TABLE 1.

GSST SITE DEMOGRAPHICS
A*.Demographics for 1-mile radius
Total Population: 2823

B*.Demographics for 2-mile radius
Total Population: 7838


%
White
%
Black
%
Other
%
<10
yrs
%
65+
yrs
%
Rental
Units
<$150/
month
**
%
Houses
<$25,000
%
Renter-
Occupied
A* 88 10 2 15 6 3 1 21
B* 90 9 1 15 9 2 1 25
** Percentages include all rentals; some subsidized housing includes those who pay no cashrent

Land Use

Land use in the vicinity of the site is primarily residential, although, the area to the southwestof thesite is primarily agricultural. Undeveloped land is heavily forested, while residential andagricultural areas are generally cleared of trees.

The GSST property owner reports that cattle used to graze on the farm during its years ofoperation. However, the cattle did not graze in the lagoon areas, as access to this area was restricted by afence. No cattle have been kept on the site since the beginning of the EPA intervention.

Natural Resources

The homes located near the site are serviced by a public water supply. Some private wellsstill existin the area; however, no information exists to indicate that these wells are being utilized asdrinkingwater sources. Most of the surrounding property is dedicated to real estate development.

Most residences and industrial/commercial enterprises within the area, obtain their drinkingwaterfrom surface water sources from the uplands of northern Greenville County.

A spring is located in the southwestern portion of the site. The resulting stream is anunnamedtributary of Gilder Creek. Gilder Creek flows west to east approximately 1,100 feet north of thesiteinto the Enoree River approximately eight miles downstream. Land surrounding the unnamedtributary is undeveloped. The unnamed tributary has insufficient flow to support fish.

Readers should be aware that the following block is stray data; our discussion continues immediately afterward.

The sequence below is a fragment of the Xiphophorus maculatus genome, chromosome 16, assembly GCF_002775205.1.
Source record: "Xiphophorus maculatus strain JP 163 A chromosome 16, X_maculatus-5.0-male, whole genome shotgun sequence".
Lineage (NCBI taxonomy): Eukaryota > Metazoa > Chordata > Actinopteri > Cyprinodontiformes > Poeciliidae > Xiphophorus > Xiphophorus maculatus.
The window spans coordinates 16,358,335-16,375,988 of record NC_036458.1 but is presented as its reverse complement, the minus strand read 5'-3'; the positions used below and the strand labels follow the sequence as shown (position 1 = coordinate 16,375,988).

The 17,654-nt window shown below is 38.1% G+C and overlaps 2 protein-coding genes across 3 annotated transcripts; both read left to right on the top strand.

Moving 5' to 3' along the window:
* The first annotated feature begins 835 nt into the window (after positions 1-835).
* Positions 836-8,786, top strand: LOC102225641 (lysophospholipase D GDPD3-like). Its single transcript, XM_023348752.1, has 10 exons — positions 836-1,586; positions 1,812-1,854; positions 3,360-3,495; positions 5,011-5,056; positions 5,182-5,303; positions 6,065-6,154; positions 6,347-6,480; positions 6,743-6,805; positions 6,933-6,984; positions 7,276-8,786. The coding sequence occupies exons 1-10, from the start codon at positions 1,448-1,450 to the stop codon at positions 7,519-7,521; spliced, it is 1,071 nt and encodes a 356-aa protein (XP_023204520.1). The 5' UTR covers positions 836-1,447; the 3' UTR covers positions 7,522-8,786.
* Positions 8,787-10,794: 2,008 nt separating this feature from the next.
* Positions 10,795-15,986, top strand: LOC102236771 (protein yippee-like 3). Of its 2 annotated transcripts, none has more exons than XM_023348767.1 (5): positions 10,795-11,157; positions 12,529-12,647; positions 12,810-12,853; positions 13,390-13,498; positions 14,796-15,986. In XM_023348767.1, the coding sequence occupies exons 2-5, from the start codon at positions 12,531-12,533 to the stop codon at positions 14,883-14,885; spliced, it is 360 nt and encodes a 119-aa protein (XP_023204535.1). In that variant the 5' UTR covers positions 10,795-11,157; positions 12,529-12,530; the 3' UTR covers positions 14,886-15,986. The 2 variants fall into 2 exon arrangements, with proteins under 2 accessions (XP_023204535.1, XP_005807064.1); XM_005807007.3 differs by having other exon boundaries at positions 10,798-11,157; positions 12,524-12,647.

D. Health Outcome Data

Since there are no known completed exposure pathways at the GSST site, evaluation ofhealthoutcome data is not warranted at this time.


COMMUNITYHEALTH CONCERNS

In July 1987, residents sent a petition to the South Carolina Commissioner of Health, askingforremoval of the remaining liquid wastes in lagoons #1 and #4. Residents were concerned about thepossible health effects associated with the use of their drinking water. In 1990, area residentssigneda petition requesting that the town of Simpsonville provide them with municipal water.

Concerned citizens reported two deaths caused by cancer prior to 1989. Project staffgatheredinformation from SCDHEC Vital Statistics and found that the deceased were males. Oneindividualdied of lung cancer, the other individual died from a non-specified lymphoma.

The GSST Public Health Assessment (PHA) was available for review and public comment fromDecember 11, 1992 to January 11, 1993. Copies of the PHA were available forcomment/interestedparties at the Greenville Public Library, Greenville City Hall, and the Division of Health HazardEvaluation at SCDHEC in Columbia. Additionally, news releases were sent to all weekly anddailynewspapers in the state, all television networks in the state, the Associated Press, and the SouthCarolina Radio network. This comment period was intended to give the public and/or interestedparties an opportunity to voice additional concerns or make comments pertaining to the GoldenStripSeptic Tank Public Health Assessment. The office of Health Hazard Evaluation of the SouthCarolina Department of Health and Environmental Control did not receive comments during thisperiod.